Airplanes and drones today, regardless of size or fuel type, all face the same limitation: eventually they have to land.
Skydweller Aero, the U.S.-Spanish aerospace startup, wants to break free from that constraint by developing an autonomous solar-powered aircraft it says will eventually be capable of perpetual flight.
Their pitch, which helped the company raise $32 million in a Series A, has led to an additional $8 million in oversubscribed funding led by Leonardo S.p.A, Marlinspike Capital and Advection Growth Capital. The company has also entered into a partnership with Palantir Technologies to use its Foundry analytics platform to process information at-scale and onboard the aircraft designed for telecommunications, government operations and emergency services.
“[Palantir is] the best at creating value from your data, whether it’s putting data into their system to create operational insights for how we may fly our aircraft, putting data in to understand the sensing systems that are coming off of our aircraft and what those might provide or to understand what’s coming through the networks in the aircraft,” Skydweller co-founder John Parkes told TechCrunch in a recent interview.
And Skydweller will be generating a lot of data. The company is focused on three data-rich markets: telecommunications, geospatial intelligence and government surveillance. Skydweller plans to use the Foundry platform to help its customers, which includes the government, better understand whatever areas are being monitored.
The Foundry platform will also come in handy for route and mission planning, as Skydweller intends to leverage weather and atmospheric information to ensure the aircraft can efficiently use the sun’s rays to stay in the air.
“What it’s all about is creating a persistent aerial layer or pseudo satellite,” Parkes said. “We’re focused on building a perpetual flight aircraft. The goal is to create a plane that will fly for forever, so long as the sun rises.”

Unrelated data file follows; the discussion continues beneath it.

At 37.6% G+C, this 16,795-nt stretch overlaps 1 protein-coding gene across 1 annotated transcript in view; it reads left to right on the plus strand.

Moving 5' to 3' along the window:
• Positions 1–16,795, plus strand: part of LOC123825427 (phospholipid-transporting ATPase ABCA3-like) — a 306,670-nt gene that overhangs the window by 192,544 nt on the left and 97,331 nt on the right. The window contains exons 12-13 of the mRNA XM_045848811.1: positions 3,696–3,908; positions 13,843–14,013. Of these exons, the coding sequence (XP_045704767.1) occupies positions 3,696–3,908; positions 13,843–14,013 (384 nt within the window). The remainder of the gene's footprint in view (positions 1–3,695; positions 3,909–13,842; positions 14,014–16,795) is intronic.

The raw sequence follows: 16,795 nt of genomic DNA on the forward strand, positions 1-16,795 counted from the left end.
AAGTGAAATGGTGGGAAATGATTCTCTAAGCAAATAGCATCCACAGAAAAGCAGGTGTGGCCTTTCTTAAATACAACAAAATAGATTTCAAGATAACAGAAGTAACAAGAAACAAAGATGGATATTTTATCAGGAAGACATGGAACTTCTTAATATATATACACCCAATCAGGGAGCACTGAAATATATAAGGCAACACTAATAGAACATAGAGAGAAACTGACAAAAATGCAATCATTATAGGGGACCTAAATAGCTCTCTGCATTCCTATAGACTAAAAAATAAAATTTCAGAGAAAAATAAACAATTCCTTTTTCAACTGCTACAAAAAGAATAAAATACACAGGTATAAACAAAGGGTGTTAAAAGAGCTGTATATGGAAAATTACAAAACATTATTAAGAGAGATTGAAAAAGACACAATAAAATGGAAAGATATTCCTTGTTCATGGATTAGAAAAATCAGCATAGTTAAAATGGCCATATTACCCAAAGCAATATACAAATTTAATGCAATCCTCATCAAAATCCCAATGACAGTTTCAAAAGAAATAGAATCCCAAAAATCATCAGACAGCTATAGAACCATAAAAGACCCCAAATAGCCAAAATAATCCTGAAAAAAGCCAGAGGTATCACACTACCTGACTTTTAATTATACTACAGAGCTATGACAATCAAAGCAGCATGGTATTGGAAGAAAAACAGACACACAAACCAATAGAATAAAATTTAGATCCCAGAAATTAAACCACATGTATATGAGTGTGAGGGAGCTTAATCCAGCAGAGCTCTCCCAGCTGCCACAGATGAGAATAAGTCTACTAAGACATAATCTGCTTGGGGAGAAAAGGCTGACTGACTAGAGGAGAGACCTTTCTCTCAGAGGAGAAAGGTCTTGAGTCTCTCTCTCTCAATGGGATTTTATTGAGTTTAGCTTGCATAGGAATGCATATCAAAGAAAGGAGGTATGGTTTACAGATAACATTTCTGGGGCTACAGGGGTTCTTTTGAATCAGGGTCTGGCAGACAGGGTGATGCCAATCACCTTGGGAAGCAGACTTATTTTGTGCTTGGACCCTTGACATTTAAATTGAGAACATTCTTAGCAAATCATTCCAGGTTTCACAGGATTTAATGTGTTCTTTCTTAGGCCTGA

Weather and atmospheric data is especially important, as it will determine, in part, the altitude at which the aircraft flies. While the plane will be able to fly at high altitudes, “the harder problem and the more useful problem,” according to Parkes, is to capture enough energy and use weather planning to stay at lower altitude. Lower altitudes give better internet quality, geospatial data and provide more power for payload, he said.
Skydweller’s tech was born out of the Swiss solar aircraft project dubbed Solar Impulse, which was helmed by Bertrand Piccard and André Borschberg. The project operated for 14 years and invested $190 million into the solar-powered aircraft before the foundation behind it sold the intellectual property to Skydweller in 2019. The Solar Impulse was configured to be piloted, however, so much of the work since then has been to unman the platform and turn it into an ultra-long endurance aircraft, Parkes said.
The aircraft is all-electric, outfitted with 2,200-square-foot solar-panel wings, 600 kilograms of batteries and a hydrogen fuel cell back-up power system. The solar panels aren’t only used to maintain flight; they will also power systems for customers, like a geospatial camera system or payload from a telecom company.
The company’s using standard commercial aviation parts but most of them haven’t been tested beyond a certain number of hours of use — certainly far less than the number of hours Skydweller plans to keep the aircraft in the air. Plus, like other planes built from emerging technologies, there isn’t a full certification framework already established for the vehicle
“You’re into that uncharted territory to break some of those hour paradigms,” he said.
Skydweller launched its flight test campaign in 2020, and has focused on installing and testing the autonomous systems tech since. He added that “in a very short horizon” the company will be test flying the autonomous aircraft, including take-off, full flight and landing, with future milestones focused on completing long-endurance flights. Customers will be able to start licensing the aircraft within a year to 18 months, Parkes estimated.